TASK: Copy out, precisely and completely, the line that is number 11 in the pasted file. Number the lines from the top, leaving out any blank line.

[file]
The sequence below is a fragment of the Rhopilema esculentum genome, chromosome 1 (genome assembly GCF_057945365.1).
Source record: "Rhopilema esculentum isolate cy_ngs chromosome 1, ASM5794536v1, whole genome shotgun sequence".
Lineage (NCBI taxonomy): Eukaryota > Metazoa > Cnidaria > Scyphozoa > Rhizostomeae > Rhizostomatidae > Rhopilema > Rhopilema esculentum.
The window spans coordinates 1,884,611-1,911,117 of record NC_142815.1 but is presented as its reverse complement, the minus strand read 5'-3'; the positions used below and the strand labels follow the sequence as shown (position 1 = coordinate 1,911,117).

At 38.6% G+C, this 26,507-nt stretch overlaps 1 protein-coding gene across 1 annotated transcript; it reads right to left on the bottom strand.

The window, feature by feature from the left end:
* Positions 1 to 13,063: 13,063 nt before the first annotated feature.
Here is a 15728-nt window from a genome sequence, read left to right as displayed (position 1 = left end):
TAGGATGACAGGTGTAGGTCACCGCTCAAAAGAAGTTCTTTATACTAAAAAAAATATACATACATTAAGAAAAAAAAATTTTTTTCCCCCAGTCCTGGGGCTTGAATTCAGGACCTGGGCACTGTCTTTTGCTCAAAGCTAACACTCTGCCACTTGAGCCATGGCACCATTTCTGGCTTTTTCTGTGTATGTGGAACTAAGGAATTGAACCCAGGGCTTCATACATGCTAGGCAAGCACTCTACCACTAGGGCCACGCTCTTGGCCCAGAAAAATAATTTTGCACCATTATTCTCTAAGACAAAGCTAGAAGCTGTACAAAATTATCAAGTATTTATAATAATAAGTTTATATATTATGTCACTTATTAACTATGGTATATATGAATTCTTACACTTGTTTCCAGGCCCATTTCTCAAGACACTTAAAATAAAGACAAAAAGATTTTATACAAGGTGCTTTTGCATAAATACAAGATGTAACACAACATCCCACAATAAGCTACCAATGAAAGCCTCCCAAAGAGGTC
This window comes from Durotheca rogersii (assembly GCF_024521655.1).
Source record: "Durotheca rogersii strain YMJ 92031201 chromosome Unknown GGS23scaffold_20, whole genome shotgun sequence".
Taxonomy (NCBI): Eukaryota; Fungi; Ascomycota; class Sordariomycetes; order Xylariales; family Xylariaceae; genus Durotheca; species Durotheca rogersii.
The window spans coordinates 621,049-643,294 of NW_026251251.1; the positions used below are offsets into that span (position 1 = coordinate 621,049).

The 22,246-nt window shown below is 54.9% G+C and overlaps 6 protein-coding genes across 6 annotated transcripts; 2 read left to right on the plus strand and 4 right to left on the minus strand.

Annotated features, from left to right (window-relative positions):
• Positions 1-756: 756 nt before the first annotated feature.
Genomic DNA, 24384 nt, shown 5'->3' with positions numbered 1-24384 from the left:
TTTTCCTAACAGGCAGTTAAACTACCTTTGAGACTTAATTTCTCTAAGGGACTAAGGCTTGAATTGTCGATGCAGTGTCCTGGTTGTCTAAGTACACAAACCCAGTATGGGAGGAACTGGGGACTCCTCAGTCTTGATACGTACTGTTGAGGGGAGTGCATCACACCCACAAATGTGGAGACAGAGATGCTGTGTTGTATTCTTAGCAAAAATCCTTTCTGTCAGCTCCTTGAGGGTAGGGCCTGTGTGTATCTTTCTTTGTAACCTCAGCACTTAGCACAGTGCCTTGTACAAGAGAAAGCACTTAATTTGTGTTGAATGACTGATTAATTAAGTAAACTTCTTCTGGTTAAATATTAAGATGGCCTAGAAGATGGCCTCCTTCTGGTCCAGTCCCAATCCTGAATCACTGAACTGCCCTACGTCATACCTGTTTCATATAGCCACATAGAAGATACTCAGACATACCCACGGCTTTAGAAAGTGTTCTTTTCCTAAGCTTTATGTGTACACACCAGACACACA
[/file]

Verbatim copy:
Source record: "Durotheca rogersii strain YMJ 92031201 chromosome Unknown GGS23scaffold_20, whole genome shotgun sequence".